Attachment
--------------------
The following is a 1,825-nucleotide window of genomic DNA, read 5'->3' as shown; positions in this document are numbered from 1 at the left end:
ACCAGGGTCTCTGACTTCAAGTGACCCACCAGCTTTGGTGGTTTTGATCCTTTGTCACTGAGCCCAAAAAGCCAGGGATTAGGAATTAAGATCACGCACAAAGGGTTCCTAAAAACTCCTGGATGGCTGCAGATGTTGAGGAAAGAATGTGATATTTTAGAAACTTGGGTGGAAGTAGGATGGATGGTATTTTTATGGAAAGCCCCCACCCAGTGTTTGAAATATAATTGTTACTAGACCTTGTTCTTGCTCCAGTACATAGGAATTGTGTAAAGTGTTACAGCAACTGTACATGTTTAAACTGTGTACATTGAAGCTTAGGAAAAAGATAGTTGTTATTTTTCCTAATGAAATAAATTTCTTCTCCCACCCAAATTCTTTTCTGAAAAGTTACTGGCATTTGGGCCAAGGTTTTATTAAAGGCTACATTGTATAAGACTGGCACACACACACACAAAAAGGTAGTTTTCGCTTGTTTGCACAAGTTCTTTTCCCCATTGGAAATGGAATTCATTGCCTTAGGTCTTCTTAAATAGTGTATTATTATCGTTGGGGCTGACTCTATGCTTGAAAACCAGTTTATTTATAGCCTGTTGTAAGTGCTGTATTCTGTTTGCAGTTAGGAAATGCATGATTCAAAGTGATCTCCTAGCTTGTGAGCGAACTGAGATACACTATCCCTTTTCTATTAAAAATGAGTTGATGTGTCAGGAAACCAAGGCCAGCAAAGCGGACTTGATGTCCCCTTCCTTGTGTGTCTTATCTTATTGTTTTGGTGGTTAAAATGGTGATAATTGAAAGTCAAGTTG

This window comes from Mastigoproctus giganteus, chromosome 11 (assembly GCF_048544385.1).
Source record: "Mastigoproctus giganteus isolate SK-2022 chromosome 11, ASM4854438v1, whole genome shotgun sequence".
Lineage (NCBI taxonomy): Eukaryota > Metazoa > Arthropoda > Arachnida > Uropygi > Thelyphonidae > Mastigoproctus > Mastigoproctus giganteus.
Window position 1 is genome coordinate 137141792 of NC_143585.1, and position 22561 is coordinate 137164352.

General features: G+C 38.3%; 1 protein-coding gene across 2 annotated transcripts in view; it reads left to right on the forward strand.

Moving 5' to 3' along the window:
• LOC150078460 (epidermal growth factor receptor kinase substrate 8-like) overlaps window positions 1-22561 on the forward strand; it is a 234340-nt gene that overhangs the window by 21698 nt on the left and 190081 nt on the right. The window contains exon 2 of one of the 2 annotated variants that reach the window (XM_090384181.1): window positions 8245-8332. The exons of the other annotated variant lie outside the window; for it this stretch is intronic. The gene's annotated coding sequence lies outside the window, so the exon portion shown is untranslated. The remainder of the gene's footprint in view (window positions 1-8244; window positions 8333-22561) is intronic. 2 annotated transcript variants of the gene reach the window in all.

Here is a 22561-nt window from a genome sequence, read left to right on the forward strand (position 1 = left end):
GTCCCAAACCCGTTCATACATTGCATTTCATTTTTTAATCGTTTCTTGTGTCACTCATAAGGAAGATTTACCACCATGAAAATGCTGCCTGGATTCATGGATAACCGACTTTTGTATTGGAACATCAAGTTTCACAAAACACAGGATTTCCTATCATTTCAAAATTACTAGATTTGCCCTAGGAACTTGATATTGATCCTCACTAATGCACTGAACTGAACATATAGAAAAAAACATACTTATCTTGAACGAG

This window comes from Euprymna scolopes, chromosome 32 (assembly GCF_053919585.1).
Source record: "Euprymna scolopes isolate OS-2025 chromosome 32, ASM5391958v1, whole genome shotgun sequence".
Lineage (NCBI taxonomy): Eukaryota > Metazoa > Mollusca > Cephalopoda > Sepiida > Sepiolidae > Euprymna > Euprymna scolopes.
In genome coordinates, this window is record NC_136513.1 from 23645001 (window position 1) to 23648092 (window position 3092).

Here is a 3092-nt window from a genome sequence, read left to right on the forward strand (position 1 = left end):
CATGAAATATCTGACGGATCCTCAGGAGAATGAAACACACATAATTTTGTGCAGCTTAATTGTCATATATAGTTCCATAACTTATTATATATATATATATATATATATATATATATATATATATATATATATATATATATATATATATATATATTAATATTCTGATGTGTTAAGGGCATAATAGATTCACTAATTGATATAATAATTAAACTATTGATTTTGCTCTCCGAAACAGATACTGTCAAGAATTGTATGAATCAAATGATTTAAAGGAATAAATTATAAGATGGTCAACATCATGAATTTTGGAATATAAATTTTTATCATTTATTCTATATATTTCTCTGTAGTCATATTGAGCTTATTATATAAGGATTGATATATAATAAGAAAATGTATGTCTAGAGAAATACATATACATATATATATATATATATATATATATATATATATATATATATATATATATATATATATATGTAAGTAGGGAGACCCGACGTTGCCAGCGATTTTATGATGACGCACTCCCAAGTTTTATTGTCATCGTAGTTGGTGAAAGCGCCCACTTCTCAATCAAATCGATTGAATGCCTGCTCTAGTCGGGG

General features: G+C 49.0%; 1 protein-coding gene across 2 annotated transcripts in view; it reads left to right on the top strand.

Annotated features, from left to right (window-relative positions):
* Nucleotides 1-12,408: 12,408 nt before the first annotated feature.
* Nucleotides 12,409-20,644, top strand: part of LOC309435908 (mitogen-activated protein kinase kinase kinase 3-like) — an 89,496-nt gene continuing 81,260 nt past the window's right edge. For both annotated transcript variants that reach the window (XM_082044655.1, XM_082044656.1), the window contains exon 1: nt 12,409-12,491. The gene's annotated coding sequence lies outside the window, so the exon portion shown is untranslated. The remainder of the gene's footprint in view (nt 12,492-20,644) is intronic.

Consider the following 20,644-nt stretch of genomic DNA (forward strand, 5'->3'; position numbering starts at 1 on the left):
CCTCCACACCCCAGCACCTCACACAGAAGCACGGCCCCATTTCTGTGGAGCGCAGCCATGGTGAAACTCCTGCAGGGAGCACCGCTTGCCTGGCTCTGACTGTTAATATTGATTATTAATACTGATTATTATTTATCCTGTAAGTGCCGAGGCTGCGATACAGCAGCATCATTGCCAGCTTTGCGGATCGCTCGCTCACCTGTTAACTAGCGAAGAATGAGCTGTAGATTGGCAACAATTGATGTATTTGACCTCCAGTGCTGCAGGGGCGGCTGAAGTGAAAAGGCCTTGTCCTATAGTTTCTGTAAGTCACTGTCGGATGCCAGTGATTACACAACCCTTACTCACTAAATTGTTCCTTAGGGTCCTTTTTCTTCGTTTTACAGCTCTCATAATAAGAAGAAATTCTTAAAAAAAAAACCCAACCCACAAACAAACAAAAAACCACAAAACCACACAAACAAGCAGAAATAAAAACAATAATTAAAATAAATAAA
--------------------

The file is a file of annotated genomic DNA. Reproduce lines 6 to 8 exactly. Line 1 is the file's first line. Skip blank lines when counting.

Window position 1 is genome coordinate 137141792 of NC_143585.1, and position 22561 is coordinate 137164352.

General features: G+C 38.3%; 1 protein-coding gene across 2 annotated transcripts in view; it reads left to right on the forward strand.

Moving 5' to 3' along the window: